(COLORADO SPRINGS) — A supportive apartment community welcomes Colorado Springs community members into their home sweet home. The Commons provides a roof over the heads of people experiencing unstable housing and is a first for Southern Colorado.

The new community is located at 3745 Marion Drive near the Citadel Mall, just one block from public transportation. The Commons helps individuals, families, and veterans develop long-term self-sufficiency.

“I actually couldn’t believe I got the phone call, I started crying,” said Angela Lurry, who lives at The Commons.

The Commons is the first permanent supportive housing community in Southern Colorado that also provides counseling services.

“The approach that we’re using is called housing first,” Beth Hall Roalstad, CEO of Homeward Pikes Peak explained. “Which means we try to minimize as many barriers and access to housing as possible.”

The Commons focuses on providing housing for the very low-income and those with high medical needs. The building was designed with little touches that cater to the care of overcoming trauma.

“It’s just taken all of us working together to make this dream a reality,” Roalstad said. “Meeting the residents who feel safe and welcome and already feeling the health benefits from having stable housing, it makes me cry some days.”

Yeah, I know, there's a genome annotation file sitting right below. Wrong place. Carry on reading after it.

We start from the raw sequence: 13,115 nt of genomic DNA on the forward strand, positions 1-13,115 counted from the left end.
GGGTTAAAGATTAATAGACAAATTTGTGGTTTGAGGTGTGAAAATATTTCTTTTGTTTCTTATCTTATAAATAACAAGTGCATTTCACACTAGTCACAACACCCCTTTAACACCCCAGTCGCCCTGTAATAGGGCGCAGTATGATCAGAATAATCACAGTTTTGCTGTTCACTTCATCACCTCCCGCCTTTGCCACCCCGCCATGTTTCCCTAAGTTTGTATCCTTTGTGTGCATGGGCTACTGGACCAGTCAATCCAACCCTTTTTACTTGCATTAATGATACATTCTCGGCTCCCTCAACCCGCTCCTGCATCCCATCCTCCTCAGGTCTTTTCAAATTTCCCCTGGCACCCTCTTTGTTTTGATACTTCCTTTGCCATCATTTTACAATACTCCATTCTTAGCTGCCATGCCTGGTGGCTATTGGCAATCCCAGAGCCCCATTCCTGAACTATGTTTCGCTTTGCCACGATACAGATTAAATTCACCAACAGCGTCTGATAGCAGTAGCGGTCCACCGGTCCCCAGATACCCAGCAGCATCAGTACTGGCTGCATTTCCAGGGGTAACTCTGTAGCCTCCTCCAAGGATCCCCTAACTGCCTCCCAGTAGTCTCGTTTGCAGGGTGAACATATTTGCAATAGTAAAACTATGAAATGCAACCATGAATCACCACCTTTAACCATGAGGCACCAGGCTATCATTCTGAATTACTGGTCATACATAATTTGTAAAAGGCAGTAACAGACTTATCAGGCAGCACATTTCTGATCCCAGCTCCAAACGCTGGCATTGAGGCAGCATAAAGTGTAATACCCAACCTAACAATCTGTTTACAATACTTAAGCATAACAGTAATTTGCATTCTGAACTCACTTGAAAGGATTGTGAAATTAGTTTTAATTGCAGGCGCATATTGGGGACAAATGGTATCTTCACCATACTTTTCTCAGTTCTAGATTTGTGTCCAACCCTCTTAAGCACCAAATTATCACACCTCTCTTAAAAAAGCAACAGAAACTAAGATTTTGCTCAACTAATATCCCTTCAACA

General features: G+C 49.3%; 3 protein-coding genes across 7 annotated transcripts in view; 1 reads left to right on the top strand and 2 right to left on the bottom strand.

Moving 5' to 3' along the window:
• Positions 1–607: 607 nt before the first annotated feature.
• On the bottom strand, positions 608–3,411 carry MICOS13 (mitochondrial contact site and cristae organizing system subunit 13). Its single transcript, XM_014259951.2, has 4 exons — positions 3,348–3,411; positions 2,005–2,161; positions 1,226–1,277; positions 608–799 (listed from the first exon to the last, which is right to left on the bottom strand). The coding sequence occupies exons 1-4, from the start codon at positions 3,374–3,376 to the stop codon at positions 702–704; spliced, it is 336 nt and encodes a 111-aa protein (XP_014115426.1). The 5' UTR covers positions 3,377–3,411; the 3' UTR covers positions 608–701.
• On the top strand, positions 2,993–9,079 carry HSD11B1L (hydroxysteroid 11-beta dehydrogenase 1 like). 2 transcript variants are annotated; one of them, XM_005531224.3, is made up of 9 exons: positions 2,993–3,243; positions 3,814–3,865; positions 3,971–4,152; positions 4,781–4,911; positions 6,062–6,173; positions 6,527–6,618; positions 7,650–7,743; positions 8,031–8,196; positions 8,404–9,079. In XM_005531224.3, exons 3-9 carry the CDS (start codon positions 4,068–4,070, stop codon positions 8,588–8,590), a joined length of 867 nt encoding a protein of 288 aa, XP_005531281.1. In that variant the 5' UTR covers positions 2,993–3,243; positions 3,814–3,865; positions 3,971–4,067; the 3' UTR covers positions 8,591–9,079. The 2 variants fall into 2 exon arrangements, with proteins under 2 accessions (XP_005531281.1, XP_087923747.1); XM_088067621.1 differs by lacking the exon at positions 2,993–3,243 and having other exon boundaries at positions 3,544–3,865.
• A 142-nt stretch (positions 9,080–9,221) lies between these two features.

Homeward Pikes Peak has developed The Commons over five years. During that time the need for affordable housing only increased.

“There is a lot of need in this community. I think at any day we have over 800 households that need a housing solution,” Roalstad said.

The four-story building includes an elevator, a large multi-person room, an area for health fitness, a library, and a computer lab. Apartments include a mix of one, two, and three-bedroom units.

The development team for The Commons includes partners Homeward Pikes Peak and Rocky Mountain Communities, and development consultant Dominium, a national for-profit developer of affordable housing, who provided pro bono development services to the project.

The building was designed with lessons learned from trauma-enforced care that will help support safety needs, while improving lines of sight for staff to ensure the security and safety of those living at The Commons, along with staff and visitors.

Homeward Pikes Peak accepts those with no income or insurance, with criminal histories, evictions, and with domestic violence issues.

The Commons is a two-phase project with up to 120 units. As more people move in, those already settling in have one message for anyone experiencing homelessness in Southern Colorado: “Don’t give up, keep praying,” Lurry explained. “It may take a while though, Please just don’t give up.”